• Regulatory environment

Better Regulation should underpin green collaboration

The call for better regulation is not a call to slow things down. In fact, it is a call to actually speed things up and in a way that is viable for all stakeholders, says Thomasine Kamerling, Executive Vice President, Sustainability and Communications, at Huhtamaki.  Sustainability is a complex core challenge that must be viewed holistically, not in parts.

“We are at an important crossroads in terms of how we can advance a more sustainable future,” says Thomasine Kamerling, Executive Vice President, Sustainability and Communications, at Huhtamaki.

While COVID-19 has caused massive social and economic disruption, it has also created a moment to take stock of what can be done to reshape society for the better over the long term. “There is a growing chorus urging for the recovery from this unsettling time to be green and enduring, and we can either continue talking about it or take concrete action. We must decide on the latter if we are to turn a period of deep adversity into one of shared and lasting wellbeing.” 

A systemic approach to this global sustainability challenge is an essential paradigm shift that must be acknowledged as one of the keys to building a green new normal. “Whether this sustainability is environmental or social, or one that involves governance, how do we go about accomplishing that? As opposed to thinking the problem is packaging or waste, we should realize that the problem is what happens with waste and how we develop it as a co-product.” This, she states, is where better regulation could and must act as a tool to empower positive change. 

Regulation must take context into account when addressing complex supply chains

As it stands, discussion around regulation pertaining to sustainability – such as reaching the goals of the Paris Agreement or achieving carbon neutrality by 2050 – is overly focused on only one part of a much greater whole. Kamerling is alert to the dangers of such shortsightedness and frames it thus.

“If you look at the Mona Lisa by just staring at her smile and not paying attention to the rest of the canvas, you have missed the point. Remember to also look at the background to see what else is going on in the painting. Never forget the context,” she points out.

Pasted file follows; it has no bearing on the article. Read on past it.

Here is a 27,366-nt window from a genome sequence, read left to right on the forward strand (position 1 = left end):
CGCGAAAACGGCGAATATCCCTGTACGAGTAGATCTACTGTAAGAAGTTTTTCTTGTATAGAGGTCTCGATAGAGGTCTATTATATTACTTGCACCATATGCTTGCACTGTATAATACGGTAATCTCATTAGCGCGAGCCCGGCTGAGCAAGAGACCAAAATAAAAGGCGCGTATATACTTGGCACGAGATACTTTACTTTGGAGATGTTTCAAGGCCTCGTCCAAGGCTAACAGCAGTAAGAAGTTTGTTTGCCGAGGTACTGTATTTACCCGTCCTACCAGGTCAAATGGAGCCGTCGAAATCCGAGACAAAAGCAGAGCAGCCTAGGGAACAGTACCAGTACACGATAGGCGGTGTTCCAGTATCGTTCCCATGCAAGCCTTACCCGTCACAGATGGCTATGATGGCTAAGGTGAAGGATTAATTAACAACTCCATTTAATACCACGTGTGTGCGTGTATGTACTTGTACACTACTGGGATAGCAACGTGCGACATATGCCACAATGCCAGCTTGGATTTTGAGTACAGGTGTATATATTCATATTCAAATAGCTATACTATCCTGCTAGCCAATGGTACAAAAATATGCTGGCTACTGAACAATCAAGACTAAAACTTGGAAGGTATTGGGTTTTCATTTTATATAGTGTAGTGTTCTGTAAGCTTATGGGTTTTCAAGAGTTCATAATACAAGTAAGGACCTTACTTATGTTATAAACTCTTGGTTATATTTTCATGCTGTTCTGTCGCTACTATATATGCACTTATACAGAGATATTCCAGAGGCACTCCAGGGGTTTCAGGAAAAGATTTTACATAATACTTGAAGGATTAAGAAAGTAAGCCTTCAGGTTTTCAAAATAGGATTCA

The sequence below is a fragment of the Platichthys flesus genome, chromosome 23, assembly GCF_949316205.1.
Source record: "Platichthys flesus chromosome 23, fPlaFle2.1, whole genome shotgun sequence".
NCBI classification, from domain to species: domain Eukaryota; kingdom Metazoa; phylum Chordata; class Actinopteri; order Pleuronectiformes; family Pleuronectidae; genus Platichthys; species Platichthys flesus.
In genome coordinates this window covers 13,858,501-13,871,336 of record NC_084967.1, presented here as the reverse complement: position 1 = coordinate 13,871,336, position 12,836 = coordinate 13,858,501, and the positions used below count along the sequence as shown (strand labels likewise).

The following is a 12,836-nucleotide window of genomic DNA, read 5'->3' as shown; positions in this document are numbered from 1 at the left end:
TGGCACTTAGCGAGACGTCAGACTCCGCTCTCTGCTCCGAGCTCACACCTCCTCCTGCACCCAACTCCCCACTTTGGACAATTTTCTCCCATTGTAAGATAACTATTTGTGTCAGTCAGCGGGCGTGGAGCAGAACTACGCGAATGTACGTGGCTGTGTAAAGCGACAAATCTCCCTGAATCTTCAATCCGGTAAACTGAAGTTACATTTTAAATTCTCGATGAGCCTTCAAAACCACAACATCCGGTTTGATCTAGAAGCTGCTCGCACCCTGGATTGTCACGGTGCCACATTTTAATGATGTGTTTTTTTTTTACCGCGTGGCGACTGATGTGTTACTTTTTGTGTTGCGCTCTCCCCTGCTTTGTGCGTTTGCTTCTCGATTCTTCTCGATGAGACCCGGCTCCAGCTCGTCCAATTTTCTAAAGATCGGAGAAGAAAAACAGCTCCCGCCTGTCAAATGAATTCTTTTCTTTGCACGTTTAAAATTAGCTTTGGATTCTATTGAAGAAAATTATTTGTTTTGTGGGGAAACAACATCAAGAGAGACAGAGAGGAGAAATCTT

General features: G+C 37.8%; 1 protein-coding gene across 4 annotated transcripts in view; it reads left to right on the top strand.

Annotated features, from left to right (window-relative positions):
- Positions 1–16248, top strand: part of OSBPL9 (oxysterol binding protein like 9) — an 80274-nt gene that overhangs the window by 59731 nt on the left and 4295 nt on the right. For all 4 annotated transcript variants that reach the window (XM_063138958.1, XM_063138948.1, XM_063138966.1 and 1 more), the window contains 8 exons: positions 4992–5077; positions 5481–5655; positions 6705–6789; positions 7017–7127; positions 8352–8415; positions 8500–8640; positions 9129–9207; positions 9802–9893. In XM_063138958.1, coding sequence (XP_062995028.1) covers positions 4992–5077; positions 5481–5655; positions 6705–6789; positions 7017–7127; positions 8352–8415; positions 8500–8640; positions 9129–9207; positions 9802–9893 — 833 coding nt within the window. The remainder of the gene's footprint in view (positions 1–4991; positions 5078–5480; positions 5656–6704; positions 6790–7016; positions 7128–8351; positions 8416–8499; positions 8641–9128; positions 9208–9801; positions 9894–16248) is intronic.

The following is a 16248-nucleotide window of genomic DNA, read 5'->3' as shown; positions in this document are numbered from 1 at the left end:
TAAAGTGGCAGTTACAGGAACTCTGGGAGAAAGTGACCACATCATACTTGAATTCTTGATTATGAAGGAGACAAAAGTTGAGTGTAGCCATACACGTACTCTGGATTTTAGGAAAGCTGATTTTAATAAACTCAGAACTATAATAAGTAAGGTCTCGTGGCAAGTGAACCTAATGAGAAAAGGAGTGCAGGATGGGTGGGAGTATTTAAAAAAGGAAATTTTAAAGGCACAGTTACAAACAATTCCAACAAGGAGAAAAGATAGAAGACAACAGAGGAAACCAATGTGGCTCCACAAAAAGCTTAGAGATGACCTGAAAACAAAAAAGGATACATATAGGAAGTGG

Kamerling says that industrial supply chains are so interwoven with modern societies and so complex that merely addressing one part produces unintended consequences somewhere else, possibly leaving even more problems in its wake. She stresses that she is not someone who believes in less regulation necessarily, but that a lot of current regulation fails to look at the matter at hand comprehensively and in a nuanced manner. 

"Industrial supply chains are so interwoven and complex that merely addressing one part produces unintended consequences somewhere else, possibly leaving even more problems in its wake."

“The call for better regulation is not a call to slow things down. In fact, it is a call to actually speed things up and in a way that is viable for all stakeholders. We can get to better regulation by working in partnership, creating alliances with those who possess the expertise, and examining the issue from a holistic point of view.”  

 Proposed solutions can be delivered by collaborating across the value chain

According to her, Huhtamaki has a role to play as an actor in the value chain, but that the company on its own cannot be responsible for improving all of it. No one organization has all the answers, and Kamerling underscores the need to work with others.

“We are a small player in comparison to the very large FMCGs (fast-moving consumer goods companies). But the value we offer is that we are right in the middle of the value chain around packaging, so we can look upstream and downstream. That is precisely why we are the ones driving this conversation. We see this supply chain puzzle as a holistic problem, not a problem of parts.” 

Huhtamaki proposes four key elements to driving the necessary change in alliance with stakeholders. 

“First, we must examine where gaps exist in each country’s current circularity infrastructure then introduce policies and mechanisms to bridge these gaps and provide waste management and recycling systems that meet today’s needs. Second, policies should support continued innovation and competitive sustainability by creating a framework which provides incentives for innovation. Third, circular business models should encourage consumers to reuse, repair and recycle. Last and most important, we are far more likely to deliver the best environmental outcomes by ensuring facts and evidence are the foundation for consumer behavior, decision-making and regulation.”

Call for action on end of life cycle management

Kamerling recognizes that sustainability is a core issue and that Huhtamaki wants to be the leader that takes steps to actually do something about it. The company is in the process of forming a cross-industry coalition to push for the creation of general conditions for circular businesses to flourish in the European Union, enabled by better regulation. 

 “Together, we must look at what actions are required in each region or country to facilitate efficient material use, and to ensure that end-of-life solutions are not only attainable but more importantly, sustainable. After all, history will judge us by our actions, not our rhetoric.”

This article is part of a series where different stakeholders discuss the opportunities offered by digital innovation for the manufacturing sector, ahead of our virtual roundtable ‘How can digitalization deliver circular and sustainable manufacturing?’.

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